The first stanza of this poem lists events in nature - thunder, earthquake, lightning - that are heard by the world, that could cause great destruction and upheaval, and that could certainly awaken and frighten someone who is sleeping. However, the person being addressed in the poem is reassured that the turmoil will not disturb his rest.
The second stanza carries images of preparing to go to war. Soldiers drill in training, the drum and timbal (a type of drum) beat to call men to the fight, the fife "screams for blood." Again, the poet assures the hearer of this poem that s/he has "bled your best" and does not need to become involved in the impending fighting.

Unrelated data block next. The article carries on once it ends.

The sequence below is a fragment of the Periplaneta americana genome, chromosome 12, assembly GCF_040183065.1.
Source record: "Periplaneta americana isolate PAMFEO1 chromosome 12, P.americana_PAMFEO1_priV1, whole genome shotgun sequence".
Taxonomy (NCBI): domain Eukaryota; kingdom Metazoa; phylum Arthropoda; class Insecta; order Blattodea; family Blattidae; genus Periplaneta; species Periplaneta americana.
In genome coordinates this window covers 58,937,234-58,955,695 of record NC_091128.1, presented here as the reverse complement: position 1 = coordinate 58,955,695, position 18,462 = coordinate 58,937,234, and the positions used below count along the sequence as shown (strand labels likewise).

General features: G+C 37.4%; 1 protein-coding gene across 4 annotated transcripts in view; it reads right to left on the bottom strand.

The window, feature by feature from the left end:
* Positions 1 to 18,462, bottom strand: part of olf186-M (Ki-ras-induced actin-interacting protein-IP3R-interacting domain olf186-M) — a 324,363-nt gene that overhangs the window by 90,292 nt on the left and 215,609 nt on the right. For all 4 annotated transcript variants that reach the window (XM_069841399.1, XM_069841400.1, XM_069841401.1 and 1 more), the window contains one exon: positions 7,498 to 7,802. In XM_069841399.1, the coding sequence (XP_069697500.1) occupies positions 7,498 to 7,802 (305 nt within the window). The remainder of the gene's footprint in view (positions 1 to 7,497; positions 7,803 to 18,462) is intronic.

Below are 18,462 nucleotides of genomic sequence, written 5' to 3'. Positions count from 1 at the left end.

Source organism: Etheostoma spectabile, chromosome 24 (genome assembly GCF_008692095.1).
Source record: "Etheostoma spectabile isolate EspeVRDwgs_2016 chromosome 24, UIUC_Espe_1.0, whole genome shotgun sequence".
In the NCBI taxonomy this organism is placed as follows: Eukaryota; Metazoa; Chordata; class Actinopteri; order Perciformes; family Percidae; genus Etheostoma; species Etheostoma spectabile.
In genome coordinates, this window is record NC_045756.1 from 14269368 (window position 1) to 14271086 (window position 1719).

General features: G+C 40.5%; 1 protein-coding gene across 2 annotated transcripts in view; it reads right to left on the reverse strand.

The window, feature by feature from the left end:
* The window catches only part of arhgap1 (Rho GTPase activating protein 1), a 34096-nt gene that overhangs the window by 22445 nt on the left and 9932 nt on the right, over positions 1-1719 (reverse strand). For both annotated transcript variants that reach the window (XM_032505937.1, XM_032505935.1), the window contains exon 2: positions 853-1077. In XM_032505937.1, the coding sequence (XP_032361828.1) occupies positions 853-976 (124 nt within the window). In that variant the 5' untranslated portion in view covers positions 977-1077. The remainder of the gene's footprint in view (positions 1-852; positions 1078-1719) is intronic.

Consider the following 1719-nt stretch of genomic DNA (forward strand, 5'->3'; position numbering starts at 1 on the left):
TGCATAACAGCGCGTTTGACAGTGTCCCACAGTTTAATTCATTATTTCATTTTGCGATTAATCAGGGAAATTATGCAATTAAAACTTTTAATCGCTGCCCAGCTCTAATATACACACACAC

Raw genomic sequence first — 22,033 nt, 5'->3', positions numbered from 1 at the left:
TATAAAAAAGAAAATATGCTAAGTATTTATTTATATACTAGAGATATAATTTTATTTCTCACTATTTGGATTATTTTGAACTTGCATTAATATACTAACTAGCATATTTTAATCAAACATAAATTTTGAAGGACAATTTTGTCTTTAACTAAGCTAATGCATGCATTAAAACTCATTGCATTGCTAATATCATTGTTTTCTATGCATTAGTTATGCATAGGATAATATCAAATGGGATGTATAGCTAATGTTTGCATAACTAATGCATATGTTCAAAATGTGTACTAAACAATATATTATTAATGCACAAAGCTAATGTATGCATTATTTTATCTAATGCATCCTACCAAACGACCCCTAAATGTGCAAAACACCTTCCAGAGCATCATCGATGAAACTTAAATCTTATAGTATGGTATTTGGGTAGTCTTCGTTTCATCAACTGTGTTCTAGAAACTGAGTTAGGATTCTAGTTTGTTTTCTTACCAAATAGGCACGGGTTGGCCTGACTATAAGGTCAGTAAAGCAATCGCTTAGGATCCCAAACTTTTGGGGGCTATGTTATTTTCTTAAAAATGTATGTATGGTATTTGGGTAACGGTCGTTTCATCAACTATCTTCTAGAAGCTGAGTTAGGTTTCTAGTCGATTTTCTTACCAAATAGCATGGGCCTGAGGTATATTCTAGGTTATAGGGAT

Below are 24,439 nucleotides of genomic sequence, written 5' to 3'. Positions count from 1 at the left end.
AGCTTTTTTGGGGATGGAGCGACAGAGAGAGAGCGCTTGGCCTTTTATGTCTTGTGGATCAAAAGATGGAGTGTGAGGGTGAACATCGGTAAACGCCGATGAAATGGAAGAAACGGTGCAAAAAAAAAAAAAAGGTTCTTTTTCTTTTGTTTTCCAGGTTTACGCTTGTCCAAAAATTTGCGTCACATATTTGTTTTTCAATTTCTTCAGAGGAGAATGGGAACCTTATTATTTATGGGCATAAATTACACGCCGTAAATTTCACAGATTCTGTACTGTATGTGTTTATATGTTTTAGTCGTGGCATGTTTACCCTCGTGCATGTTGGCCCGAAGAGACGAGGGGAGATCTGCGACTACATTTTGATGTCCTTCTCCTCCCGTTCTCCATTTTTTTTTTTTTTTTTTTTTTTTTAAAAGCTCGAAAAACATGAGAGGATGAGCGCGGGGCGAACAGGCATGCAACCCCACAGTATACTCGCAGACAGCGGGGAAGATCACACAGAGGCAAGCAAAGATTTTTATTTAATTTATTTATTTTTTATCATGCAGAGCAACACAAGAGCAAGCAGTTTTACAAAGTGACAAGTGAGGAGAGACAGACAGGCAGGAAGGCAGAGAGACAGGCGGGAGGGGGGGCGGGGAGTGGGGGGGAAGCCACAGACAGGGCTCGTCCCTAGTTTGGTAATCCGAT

In the third stanza, an update on the fighting that has commenced is given; it's not going well. Those involved in the war must "charge to fall and swim to drown," but the audience is not in danger. As a soldier already dead and buried, the fallen fighter is safe with his "cloak of earth" protecting him, at peace and unaffected any more by the ongoing turmoil.